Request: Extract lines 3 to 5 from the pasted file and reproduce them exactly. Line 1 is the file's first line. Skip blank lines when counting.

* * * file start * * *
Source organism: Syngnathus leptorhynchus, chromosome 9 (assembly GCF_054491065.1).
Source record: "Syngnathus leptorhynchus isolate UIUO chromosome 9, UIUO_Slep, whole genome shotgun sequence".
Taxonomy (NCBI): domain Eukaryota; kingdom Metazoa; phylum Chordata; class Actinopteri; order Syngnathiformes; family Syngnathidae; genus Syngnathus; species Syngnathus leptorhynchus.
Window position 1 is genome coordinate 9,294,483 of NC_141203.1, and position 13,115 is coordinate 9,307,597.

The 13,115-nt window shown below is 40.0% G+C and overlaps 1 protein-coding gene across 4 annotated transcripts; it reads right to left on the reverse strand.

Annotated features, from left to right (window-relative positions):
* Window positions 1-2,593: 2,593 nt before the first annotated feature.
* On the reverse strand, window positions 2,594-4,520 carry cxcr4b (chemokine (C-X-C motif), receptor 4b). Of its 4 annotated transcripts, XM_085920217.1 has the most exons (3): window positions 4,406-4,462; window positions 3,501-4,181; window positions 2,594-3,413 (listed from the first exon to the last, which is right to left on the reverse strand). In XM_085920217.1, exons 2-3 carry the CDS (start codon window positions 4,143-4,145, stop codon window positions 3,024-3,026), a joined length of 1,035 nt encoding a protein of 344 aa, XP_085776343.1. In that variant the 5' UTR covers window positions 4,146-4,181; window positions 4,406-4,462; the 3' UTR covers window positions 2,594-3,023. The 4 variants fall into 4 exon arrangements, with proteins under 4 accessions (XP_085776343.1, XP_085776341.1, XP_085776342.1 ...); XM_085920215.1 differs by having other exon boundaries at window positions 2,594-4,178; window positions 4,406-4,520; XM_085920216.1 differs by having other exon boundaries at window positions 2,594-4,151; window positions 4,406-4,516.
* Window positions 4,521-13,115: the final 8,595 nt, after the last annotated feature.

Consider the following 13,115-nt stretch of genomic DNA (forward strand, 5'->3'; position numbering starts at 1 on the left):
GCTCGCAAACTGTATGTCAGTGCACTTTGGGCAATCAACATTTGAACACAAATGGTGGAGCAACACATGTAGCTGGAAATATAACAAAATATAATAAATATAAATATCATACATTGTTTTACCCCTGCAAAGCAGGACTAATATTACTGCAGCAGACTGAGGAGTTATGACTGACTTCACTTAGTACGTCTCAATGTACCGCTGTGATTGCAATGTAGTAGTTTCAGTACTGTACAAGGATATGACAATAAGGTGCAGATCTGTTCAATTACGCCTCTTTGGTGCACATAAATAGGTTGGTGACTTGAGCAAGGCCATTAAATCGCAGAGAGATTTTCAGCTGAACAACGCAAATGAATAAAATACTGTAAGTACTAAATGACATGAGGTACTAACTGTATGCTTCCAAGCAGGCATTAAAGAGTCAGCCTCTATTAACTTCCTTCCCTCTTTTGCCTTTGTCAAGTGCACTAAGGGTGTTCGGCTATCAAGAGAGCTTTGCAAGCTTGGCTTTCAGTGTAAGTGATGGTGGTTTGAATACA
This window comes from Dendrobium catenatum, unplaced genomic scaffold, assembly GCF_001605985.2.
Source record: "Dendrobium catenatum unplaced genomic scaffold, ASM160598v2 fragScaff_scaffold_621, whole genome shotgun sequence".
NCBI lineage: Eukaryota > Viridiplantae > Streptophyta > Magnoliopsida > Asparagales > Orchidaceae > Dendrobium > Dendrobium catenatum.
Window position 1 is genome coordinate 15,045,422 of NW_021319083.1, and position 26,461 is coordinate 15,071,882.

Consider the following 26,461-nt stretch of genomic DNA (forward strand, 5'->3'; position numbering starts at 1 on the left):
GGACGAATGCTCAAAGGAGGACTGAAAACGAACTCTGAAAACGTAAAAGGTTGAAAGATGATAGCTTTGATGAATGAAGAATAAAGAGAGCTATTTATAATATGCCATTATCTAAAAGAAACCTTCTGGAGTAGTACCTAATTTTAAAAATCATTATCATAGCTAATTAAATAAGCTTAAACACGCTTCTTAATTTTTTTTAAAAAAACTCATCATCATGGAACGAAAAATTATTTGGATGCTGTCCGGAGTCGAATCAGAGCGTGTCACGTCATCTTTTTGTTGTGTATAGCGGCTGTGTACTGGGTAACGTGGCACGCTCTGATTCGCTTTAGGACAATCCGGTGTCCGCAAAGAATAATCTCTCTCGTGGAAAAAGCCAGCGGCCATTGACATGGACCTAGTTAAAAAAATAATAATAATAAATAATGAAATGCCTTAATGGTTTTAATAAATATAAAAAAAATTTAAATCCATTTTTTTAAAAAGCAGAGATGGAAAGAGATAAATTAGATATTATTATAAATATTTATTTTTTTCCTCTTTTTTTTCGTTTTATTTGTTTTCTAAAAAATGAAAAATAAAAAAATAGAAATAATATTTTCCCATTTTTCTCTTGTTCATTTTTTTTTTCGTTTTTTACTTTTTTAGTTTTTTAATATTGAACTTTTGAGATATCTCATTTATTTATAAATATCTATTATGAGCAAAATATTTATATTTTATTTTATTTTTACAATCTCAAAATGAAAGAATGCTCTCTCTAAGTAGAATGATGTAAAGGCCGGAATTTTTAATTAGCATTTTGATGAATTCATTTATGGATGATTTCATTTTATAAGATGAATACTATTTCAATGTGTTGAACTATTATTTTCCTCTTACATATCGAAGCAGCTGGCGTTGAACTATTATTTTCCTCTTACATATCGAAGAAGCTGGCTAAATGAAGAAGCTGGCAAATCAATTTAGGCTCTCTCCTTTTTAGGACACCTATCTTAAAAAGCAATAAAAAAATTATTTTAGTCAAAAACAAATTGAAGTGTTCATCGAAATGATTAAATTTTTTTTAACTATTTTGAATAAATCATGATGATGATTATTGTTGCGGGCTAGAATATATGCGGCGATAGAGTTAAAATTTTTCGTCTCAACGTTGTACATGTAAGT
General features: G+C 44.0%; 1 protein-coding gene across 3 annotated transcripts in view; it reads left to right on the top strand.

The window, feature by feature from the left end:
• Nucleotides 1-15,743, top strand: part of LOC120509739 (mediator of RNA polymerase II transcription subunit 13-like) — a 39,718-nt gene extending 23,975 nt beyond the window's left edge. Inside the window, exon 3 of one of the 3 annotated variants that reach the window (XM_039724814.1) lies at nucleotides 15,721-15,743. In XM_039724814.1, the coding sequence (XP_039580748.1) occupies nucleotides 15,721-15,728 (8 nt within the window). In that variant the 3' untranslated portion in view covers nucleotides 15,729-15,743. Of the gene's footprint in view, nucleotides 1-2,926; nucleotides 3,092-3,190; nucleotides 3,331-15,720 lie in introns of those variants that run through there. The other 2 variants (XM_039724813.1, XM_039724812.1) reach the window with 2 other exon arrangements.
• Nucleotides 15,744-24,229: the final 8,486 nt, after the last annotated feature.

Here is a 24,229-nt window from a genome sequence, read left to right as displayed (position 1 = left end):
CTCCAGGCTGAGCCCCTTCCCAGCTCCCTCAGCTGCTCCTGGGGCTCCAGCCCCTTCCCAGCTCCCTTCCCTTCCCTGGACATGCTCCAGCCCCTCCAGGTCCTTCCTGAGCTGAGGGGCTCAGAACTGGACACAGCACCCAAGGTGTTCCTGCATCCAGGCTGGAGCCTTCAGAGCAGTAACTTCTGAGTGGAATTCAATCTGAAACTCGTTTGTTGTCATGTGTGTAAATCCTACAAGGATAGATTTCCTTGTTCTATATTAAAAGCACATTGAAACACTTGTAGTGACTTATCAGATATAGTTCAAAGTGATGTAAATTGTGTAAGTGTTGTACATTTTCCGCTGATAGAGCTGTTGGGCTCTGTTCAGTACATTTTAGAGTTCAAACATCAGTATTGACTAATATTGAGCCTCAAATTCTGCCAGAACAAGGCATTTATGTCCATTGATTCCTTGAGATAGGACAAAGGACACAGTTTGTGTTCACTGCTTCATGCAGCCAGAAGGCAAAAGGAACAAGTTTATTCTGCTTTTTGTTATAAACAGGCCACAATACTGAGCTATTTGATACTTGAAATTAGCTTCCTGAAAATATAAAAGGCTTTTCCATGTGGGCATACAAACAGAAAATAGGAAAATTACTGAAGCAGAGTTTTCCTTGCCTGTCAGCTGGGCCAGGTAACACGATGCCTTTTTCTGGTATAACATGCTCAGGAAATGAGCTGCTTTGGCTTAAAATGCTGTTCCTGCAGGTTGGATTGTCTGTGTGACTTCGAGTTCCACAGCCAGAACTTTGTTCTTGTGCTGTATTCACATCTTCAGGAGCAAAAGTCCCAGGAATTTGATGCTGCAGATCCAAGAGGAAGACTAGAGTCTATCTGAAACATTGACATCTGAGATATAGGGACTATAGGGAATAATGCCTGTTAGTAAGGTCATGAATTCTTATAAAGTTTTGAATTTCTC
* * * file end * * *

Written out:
Taxonomy (NCBI): domain Eukaryota; kingdom Metazoa; phylum Chordata; class Actinopteri; order Syngnathiformes; family Syngnathidae; genus Syngnathus; species Syngnathus leptorhynchus.
Window position 1 is genome coordinate 9,294,483 of NC_141203.1, and position 13,115 is coordinate 9,307,597.

The 13,115-nt window shown below is 40.0% G+C and overlaps 1 protein-coding gene across 4 annotated transcripts; it reads right to left on the reverse strand.